Damn Disney Channel. I can easily look someone in the face and say that if I want to get a Star Wars fix, this is my only outlet for new material. Somewhere along the line it became okay for adults to watch cartoons again. So when someone might see Disney on the DVR they don’t think much of it. But hidden inside the folder is something a little more pathetic, possibly subversive, but every time I watch an episode I get the full range of emotions to experience.
Inside that folder is a show called “Girl Meets World”, and I have watched every episode. Last Spring I went to dinner at a fiend’s house while I was trying to be social, remind myself that the world existed beyond the walls of my office or home. Their 5 year old daughter is a fan of this show and the cross-eyed glances while I was talking to her about it made me realize to keep my mouth shut in the future. Lots of things had been learned about me that night, the daughter issue, the cancer issue; so information overload about Lary came between the salad and pasta!
Last Friday they had an episode about forgiveness. The plot details addressed a very serious adult issue the way teenagers might approach it. But it hit home faster than most things once the credits rolled at the end. While it’s important to forgive others, the most important thing is forgiving ourselves. It was like stepping on a rake left out in the leaves, smacking me right between the eyes.
Anger was easy to express. After everything that my former mother-in-law did to upset the apple cart, I always tried to understand. Even forgiving her for something while I was still railing about it. I’ve been pissed at God, doctors, my family, people on the street and mostly myself. I’ve been able to forgive every single one of them at the same time I was so angry. I needed to get rid of the anger.
I can’t forgive myself. Talking to people about it they keep begging me to try. Asking me to do the one thing I haven’t been able to do. The level of anger I feel at myself I can’t undo. All of that need to protect others came back to take it away, take them away.
There was a point when I was working towards accepting my life the way it was unfurling where I reached out and apologized to a couple of people I needed to clear the air with. When I was met by silence it just intensified my inner pain. I realize their desire to ignore things is on them, not me; but I still took it back on myself. I had been wrong in the first place, so I must still be the one who did the wrong thing.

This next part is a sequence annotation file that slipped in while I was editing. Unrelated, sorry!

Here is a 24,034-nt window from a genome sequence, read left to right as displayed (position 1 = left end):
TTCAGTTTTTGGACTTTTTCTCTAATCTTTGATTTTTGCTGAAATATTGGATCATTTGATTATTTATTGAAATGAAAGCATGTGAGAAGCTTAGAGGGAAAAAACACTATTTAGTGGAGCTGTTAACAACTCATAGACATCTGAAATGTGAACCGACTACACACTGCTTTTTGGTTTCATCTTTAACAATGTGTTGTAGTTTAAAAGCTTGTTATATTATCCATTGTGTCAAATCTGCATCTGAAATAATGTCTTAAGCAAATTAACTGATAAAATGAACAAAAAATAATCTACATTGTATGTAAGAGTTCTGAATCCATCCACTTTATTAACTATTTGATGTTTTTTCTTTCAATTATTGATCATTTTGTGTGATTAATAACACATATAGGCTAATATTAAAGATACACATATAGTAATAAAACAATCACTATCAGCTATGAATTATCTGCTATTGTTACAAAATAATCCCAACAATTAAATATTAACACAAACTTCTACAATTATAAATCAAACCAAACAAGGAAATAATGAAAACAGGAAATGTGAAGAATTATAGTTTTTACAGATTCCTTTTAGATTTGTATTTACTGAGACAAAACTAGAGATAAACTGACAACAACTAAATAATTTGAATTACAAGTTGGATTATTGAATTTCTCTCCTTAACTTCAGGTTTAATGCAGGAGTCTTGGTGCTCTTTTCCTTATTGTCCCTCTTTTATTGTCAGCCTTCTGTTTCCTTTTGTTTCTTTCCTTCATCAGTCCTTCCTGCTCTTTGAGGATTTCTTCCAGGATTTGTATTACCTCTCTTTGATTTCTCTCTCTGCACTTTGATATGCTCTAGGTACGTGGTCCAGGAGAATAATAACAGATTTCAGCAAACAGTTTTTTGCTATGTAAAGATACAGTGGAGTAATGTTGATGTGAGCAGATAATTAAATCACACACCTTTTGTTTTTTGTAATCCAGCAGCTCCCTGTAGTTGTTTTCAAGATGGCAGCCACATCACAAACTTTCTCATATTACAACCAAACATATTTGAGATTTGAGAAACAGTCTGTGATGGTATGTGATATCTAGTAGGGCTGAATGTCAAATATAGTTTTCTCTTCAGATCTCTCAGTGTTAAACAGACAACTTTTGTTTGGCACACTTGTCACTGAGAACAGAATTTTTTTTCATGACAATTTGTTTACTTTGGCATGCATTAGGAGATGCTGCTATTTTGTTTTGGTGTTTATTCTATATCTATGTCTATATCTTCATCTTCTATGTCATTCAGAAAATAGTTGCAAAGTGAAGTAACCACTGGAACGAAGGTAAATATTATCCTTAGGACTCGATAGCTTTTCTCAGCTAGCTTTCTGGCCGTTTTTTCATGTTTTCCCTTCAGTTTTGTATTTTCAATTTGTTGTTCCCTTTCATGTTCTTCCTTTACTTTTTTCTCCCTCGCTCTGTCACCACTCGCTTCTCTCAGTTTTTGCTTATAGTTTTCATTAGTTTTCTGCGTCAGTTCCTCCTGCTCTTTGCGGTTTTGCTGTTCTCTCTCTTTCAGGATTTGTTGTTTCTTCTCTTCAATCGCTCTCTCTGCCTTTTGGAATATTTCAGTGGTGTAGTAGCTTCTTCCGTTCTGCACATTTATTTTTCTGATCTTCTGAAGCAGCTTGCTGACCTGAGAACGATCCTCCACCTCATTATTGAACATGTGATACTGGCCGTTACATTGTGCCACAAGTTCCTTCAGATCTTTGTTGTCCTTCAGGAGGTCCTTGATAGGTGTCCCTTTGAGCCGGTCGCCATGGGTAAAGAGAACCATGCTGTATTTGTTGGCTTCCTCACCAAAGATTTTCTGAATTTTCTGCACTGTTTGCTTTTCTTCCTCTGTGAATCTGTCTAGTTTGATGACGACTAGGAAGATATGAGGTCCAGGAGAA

Learning to forgive yourself is about changing your history. At least that was the way they stated it on that show. You can’t change history, but you can make a difference in the way your future might unfold. I guess you alter your present so that those memories become something positive. Those recent portions of your history supplant the more painful ones. Turning a negative into a positive?
When I look into the mirror I want to scream at the person I see looking back. I’ve tried anything short of directly shocking my brain to forget being told I’m to blame for everything. Those words have become so much a part of who I think I am, who people want me to be so that they have an excuse for their behavior; that I have made it harder to forgive myself for the things that were under my control.
My mother always told me you can earn forgiveness by making sure to not repeat the thing that caused the issue to begin with. Learn from your mistakes. You’re doomed to repeat history if you don’t study it!
That guilty pleasure is about my seeing the world as my daughter might have at some point. Fathers always worry about doing or saying the wrong thing where their daughters are concerned. Forgiveness might have taken a little longer for some of those things, but life isn’t a 22 minute sit-com where the world changes by the time fading to black arrives. I might have spent time at the Mall making up for those errors, but it would have been worth it.
I can easily forgive other people, why can’t I even forgive myself?
In response to The Daily Post’s writing prompt: “No Apologies.”